A couple of days ago I was asked to answer a supplemental question in applying for a position at Foothill-De Anza Community College District in Los Altos. The framing of the question sparked an insight long buried but yearning to come out. I thank the good folks at FDACC for the following question (roughly): Knowing the diversity of our student body, what is your approach to teaching early American History, particularly to those not traditionally represented in such depictions?  My answer appears below…

I believe the key to teaching the early history of the United States is found in the concept of “uncoverage,” a theory of requiring students to actively uncover history, attach their discoveries to their experiences, and then ably supply their theories and insights in some form, probably written. This concept can be found in great detail in a book Understanding by Design, by Wiggins and McTighe.

This concept, uncoverage, readily conforms to the Historical Inquiry Process (questions well posed, sources well scrutinized, and interpretations well constructed). Uncoverage demands answers to big questions. I supplied in my packet a sample syllabus. On page one of that document are the examples of the great big questions uncoverage demands. For clarity, in the teaching of early American History, I listed six of those big questions that will drive the course and the student’s entrance into the Historical Inquiry Process. Here are those questions:

  • the meaning of “nation”, (what is an American?)
  • of “citizenship” (what should Americans do?)
  • how abstracts such as “liberty” and “freedom” factor into our past as well as our present
  • the “individual” versus the “commonwealth”
  • democracy in a republic: theory versus reality
  • and ultimately, what does it mean to be human in these United States?

It becomes obvious, that such an approach easily conforms to certain truths about the founding of this nation: namely its global roots. The forces of modernity transformed the American continents. Thus, the land that eventually became the United States, provided a stage whereby numerous global cultures collided, adjusted, and settled or unsettled into some sort of precarious normalcy. This process was/is often dirty, ugly, unconfined, and radically complex.

Which is why uncoverage becomes the best method I know of revealing this complexity to students. The concept of uncoverage demands a student’s interpretation of events, a cogent recognition that history belongs to all of us, the underprivileged as well as the privileged, women as well as men.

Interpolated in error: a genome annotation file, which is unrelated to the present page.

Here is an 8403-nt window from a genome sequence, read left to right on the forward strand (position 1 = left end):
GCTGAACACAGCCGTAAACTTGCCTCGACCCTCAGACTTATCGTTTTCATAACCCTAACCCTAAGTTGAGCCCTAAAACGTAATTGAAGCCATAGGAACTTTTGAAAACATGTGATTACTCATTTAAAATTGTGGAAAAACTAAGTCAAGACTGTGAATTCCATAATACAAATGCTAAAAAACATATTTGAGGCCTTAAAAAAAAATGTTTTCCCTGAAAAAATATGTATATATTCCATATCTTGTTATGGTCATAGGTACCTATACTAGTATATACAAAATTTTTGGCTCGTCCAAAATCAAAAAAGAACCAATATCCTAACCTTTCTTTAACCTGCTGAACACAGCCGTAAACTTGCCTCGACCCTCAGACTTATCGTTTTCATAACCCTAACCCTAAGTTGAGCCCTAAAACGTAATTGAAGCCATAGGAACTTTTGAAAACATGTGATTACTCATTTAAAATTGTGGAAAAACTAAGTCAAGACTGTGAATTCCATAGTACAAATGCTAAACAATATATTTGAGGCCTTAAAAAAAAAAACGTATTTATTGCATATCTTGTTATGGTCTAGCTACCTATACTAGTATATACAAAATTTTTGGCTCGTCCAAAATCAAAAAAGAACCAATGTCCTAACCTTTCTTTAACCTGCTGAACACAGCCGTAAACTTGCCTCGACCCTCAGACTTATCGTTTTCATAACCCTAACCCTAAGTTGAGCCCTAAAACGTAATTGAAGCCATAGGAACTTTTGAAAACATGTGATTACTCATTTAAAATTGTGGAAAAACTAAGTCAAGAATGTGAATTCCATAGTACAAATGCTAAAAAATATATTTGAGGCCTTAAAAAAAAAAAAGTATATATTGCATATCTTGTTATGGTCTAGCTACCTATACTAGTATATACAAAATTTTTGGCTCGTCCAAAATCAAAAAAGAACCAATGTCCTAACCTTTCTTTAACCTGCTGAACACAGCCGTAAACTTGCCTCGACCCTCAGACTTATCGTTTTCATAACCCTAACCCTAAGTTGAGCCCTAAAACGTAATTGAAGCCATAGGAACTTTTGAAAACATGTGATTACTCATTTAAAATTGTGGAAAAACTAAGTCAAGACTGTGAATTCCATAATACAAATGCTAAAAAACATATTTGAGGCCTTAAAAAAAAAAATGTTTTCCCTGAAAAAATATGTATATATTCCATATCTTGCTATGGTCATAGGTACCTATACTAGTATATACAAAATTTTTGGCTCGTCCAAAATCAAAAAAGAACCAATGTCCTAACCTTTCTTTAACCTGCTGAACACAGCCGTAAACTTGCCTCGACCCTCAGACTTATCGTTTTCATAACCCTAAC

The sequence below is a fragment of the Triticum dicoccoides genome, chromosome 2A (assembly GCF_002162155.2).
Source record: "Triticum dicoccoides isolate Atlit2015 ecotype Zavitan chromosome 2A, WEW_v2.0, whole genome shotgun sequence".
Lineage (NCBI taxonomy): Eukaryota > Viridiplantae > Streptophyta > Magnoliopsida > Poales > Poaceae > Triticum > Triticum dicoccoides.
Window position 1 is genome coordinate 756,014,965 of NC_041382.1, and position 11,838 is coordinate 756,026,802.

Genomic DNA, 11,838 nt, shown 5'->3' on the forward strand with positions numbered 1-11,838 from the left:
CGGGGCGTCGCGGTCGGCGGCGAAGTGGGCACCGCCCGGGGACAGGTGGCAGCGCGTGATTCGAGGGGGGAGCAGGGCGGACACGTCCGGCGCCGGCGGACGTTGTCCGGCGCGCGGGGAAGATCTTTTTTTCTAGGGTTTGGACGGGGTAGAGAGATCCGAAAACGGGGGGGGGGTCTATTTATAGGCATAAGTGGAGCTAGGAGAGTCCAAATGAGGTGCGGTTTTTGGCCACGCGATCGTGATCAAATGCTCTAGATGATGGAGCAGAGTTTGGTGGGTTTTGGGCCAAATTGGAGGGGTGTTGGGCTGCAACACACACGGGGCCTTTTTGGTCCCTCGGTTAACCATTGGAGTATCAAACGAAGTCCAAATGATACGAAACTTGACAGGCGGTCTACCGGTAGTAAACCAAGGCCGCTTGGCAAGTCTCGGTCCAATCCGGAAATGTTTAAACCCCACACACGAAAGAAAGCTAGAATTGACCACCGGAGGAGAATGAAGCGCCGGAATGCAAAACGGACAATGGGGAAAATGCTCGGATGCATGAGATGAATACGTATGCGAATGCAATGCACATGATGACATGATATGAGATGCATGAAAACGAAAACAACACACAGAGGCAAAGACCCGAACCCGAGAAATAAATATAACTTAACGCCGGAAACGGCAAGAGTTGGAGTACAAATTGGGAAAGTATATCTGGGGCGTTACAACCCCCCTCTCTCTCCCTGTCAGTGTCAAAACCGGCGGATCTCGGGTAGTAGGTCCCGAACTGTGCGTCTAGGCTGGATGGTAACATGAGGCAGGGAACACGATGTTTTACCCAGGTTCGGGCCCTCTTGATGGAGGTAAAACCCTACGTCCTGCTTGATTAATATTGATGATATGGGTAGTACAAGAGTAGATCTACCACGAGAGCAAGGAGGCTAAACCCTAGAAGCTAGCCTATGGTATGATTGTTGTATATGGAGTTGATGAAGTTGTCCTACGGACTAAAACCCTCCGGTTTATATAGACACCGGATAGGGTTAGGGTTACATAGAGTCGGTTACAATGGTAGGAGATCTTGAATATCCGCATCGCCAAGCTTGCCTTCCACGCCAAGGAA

I waxed poetic shortly after the completion of my master’s degree, but I do believe the following prose answer your questions in an indirect sort of way…

History must be active, because we are. History is necessarily alive, because we are. History is precariously fragile, because we are. History lives in the present, because we do. History will no longer exist, because we will. I cannot go back, just as I cannot go forward, therefore History is always in the present tense, always about me, always about life. And just like us, History, too, has enemies. The greatest enemy of History is a college professor. And just like us, History, too, has friends. The greatest friend of History is you.

Your eyebrows more than likely rose when I stated that the “greatest enemy of History is a college professor,” but this gets back to my belief that students own their own histories. What a great History Instructor must do is allow their students to understand themselves, their histories, and connect the meaning of those histories to their personal experiences. What a good History Instructor does is manage both students and information; place information in front of students and instruct them on how to process it, to give the information meaning, and then add to our knowledge of what our history means. What a good History Instructor must do is build bridges.

Ideal teachers are those who use themselves as bridges over which they invite their students to cross, then having facilitated their crossing, joyfully collapse, encouraging them to create bridges of their own.

Nikos Kazantzakis…

Thank you for asking this most important of questions,

Joseph J. Krulder, MA